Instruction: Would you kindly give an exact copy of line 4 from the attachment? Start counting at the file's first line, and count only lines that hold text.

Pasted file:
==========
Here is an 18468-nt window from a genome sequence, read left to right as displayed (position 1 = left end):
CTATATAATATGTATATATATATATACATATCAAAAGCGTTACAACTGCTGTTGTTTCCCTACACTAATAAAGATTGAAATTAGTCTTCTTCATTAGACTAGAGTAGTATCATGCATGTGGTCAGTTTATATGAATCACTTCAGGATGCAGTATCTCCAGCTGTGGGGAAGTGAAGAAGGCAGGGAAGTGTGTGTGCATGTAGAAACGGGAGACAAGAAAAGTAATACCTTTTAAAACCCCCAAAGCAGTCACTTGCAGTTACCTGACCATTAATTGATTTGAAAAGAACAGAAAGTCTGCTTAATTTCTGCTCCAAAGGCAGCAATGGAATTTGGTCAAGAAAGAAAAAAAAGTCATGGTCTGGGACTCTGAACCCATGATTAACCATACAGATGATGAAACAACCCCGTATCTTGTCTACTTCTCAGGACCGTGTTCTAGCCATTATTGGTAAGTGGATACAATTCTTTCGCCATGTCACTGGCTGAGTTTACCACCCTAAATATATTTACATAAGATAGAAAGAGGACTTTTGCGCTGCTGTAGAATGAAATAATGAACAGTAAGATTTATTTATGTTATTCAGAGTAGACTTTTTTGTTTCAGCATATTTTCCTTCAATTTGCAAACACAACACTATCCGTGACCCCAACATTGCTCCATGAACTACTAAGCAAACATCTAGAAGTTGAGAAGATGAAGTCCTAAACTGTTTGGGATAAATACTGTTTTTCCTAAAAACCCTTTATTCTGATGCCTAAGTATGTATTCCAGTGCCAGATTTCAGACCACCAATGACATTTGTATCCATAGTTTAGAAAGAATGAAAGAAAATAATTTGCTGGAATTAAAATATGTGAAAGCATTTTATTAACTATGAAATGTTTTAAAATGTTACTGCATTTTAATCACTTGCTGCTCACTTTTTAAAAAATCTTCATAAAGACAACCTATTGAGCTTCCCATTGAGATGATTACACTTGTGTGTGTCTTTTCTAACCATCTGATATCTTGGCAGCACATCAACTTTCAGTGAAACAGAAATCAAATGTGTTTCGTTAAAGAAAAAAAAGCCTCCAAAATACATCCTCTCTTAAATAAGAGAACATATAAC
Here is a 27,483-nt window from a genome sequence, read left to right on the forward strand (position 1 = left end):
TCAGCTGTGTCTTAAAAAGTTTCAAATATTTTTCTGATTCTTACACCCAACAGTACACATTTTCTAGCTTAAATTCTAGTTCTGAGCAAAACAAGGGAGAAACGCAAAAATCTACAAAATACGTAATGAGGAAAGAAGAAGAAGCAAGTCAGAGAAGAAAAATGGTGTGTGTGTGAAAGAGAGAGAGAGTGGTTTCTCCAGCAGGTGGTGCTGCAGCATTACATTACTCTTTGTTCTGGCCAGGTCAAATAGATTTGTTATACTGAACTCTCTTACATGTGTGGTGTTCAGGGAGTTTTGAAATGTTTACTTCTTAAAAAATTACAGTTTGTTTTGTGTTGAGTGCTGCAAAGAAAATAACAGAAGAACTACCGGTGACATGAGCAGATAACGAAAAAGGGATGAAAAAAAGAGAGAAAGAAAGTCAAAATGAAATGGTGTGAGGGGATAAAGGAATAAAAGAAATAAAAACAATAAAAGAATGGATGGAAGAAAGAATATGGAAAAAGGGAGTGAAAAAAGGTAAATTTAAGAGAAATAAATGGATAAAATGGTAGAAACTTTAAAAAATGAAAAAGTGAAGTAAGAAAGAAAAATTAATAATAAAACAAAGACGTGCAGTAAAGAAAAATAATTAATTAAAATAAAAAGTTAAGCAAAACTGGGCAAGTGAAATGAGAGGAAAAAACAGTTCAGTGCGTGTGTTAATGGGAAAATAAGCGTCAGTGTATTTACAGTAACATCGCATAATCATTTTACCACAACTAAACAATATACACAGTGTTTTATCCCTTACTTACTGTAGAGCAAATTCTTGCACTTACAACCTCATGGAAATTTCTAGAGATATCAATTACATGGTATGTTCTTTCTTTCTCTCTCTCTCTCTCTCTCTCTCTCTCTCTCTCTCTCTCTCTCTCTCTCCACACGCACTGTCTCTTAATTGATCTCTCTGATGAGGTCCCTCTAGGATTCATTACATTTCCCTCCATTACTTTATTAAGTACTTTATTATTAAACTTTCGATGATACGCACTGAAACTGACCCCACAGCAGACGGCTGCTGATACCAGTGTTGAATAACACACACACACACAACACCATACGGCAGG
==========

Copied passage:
TCAGCTGTGTCTTAAAAAGTTTCAAATATTTTTCTGATTCTTACACCCAACAGTACACATTTTCTAGCTTAAATTCTAGTTCTGAGCAAAACAAGGGAGAAACGCAAAAATCTACAAAATACGTAATGAGGAAAGAAGAAGAAGCAAGTCAGAGAAGAAAAATGGTGTGTGTGTGAAAGAGAGAGAGAGTGGTTTCTCCAGCAGGTGGTGCTGCAGCATTACATTACTCTTTGTTCTGGCCAGGTCAAATAGATTTGTTATACTGAACTCTCTTACATGTGTGGTGTTCAGGGAGTTTTGAAATGTTTACTTCTTAAAAAATTACAGTTTGTTTTGTGTTGAGTGCTGCAAAGAAAATAACAGAAGAACTACCGGTGACATGAGCAGATAACGAAAAAGGGATGAAAAAAAGAGAGAAAGAAAGTCAAAATGAAATGGTGTGAGGGGATAAAGGAATAAAAGAAATAAAAACAATAAAAGAATGGATGGAAGAAAGAATATGGAAAAAGGGAGTGAAAAAAGGTAAATTTAAGAGAAATAAATGGATAAAATGGTAGAAACTTTAAAAAATGAAAAAGTGAAGTAAGAAAGAAAAATTAATAATAAAACAAAGACGTGCAGTAAAGAAAAATAATTAATTAAAATAAAAAGTTAAGCAAAACTGGGCAAGTGAAATGAGAGGAAAAAACAGTTCAGTGCGTGTGTTAATGGGAAAATAAGCGTCAGTGTATTTACAGTAACATCGCATAATCATTTTACCACAACTAAACAATATACACAGTGTTTTATCCCTTACTTACTGTAGAGCAAATTCTTGCACTTACAACCTCATGGAAATTTCTAGAGATATCAATTACATGGTATGTTCTTTCTTTCTCTCTCTCTCTCTCTCTCTCTCTCTCTCTCTCTCTCTCTCTCTCTCTCCACACGCACTGTCTCTTAATTGATCTCTCTGATGAGGTCCCTCTAGGATTCATTACATTTCCCTCCATTACTTTATTAAGTACTTTATTATTAAACTTTCGATGATACGCACTGAAACTGACCCCACAGCAGACGGCTGCTGATACCAGTGTTGAATAACACACACACACACAACACCATACGGCAGG